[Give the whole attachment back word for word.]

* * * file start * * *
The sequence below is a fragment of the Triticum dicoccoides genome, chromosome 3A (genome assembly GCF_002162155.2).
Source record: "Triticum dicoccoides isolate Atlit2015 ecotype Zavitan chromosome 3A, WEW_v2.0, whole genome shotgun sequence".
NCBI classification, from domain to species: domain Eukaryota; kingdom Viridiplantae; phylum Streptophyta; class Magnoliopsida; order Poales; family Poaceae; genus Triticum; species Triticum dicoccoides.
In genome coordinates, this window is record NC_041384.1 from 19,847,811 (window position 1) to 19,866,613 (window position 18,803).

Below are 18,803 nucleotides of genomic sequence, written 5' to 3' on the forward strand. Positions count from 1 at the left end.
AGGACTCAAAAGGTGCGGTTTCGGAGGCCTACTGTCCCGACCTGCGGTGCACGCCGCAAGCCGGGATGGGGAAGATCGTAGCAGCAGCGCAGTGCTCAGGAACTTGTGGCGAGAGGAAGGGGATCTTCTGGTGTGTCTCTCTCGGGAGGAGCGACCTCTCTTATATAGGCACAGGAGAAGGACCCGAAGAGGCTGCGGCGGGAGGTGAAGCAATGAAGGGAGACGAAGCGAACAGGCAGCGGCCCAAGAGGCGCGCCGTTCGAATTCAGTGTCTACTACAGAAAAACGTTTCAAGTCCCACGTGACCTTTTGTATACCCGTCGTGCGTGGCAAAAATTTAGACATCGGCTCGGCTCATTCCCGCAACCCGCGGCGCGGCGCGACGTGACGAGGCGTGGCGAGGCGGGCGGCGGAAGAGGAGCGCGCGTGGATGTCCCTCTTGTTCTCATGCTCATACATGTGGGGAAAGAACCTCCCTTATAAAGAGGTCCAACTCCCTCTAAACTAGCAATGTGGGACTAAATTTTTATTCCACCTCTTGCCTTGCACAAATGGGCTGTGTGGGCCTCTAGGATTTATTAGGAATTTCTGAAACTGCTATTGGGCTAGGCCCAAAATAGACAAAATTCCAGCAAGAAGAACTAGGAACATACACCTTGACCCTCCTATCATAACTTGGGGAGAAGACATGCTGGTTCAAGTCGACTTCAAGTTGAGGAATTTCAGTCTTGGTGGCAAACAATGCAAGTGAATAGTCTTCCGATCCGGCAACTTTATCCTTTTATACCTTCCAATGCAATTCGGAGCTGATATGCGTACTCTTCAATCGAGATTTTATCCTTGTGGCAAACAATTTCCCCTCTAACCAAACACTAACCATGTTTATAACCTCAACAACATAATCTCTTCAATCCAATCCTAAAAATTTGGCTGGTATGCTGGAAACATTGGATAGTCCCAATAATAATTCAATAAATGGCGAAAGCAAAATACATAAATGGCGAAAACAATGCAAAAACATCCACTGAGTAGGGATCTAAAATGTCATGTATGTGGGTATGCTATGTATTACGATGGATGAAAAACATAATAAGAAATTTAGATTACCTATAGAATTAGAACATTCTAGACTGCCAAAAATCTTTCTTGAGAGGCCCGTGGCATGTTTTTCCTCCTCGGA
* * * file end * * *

The sequence below is a fragment of the Triticum dicoccoides genome, chromosome 3A (genome assembly GCF_002162155.2).
Source record: "Triticum dicoccoides isolate Atlit2015 ecotype Zavitan chromosome 3A, WEW_v2.0, whole genome shotgun sequence".
NCBI classification, from domain to species: domain Eukaryota; kingdom Viridiplantae; phylum Streptophyta; class Magnoliopsida; order Poales; family Poaceae; genus Triticum; species Triticum dicoccoides.
In genome coordinates, this window is record NC_041384.1 from 19,847,811 (window position 1) to 19,866,613 (window position 18,803).

Below are 18,803 nucleotides of genomic sequence, written 5' to 3' on the forward strand. Positions count from 1 at the left end.
AGGACTCAAAAGGTGCGGTTTCGGAGGCCTACTGTCCCGACCTGCGGTGCACGCCGCAAGCCGGGATGGGGAAGATCGTAGCAGCAGCGCAGTGCTCAGGAACTTGTGGCGAGAGGAAGGGGATCTTCTGGTGTGTCTCTCTCGGGAGGAGCGACCTCTCTTATATAGGCACAGGAGAAGGACCCGAAGAGGCTGCGGCGGGAGGTGAAGCAATGAAGGGAGACGAAGCGAACAGGCAGCGGCCCAAGAGGCGCGCCGTTCGAATTCAGTGTCTACTACAGAAAAACGTTTCAAGTCCCACGTGACCTTTTGTATACCCGTCGTGCGTGGCAAAAATTTAGACATCGGCTCGGCTCATTCCCGCAACCCGCGGCGCGGCGCGACGTGACGAGGCGTGGCGAGGCGGGCGGCGGAAGAGGAGCGCGCGTGGATGTCCCTCTTGTTCTCATGCTCATACATGTGGGGAAAGAACCTCCCTTATAAAGAGGTCCAACTCCCTCTAAACTAGCAATGTGGGACTAAATTTTTATTCCACCTCTTGCCTTGCACAAATGGGCTGTGTGGGCCTCTAGGATTTATTAGGAATTTCTGAAACTGCTATTGGGCTAGGCCCAAAATAGACAAAATTCCAGCAAGAAGAACTAGGAACATACACCTTGACCCTCCTATCATAACTTGGGGAGAAGACATGCTGGTTCAAGTCGACTTCAAGTTGAGGAATTTCAGTCTTGGTGGCAAACAATGCAAGTGAATAGTCTTCCGATCCGGCAACTTTATCCTTTTATACCTTCCAATGCAATTCGGAGCTGATATGCGTACTCTTCAATCGAGATTTTATCCTTGTGGCAAACAATTTCCCCTCTAACCAAACACTAACCATGTTTATAACCTCAACAACATAATCTCTTCAATCCAATCCTAAAAATTTGGCTGGTATGCTGGAAACATTGGATAGTCCCAATAATAATTCAATAAATGGCGAAAGCAAAATACATAAATGGCGAAAACAATGCAAAAACATCCACTGAGTAGGGATCTAAAATGTCATGTATGTGGGTATGCTATGTATTACGATGGATGAAAAACATAATAAGAAATTTAGATTACCTATAGAATTAGAACATTCTAGACTGCCAAAAATCTTTCTTGAGAGGCCCGTGGCATGTTTTTCCTCCTCGGA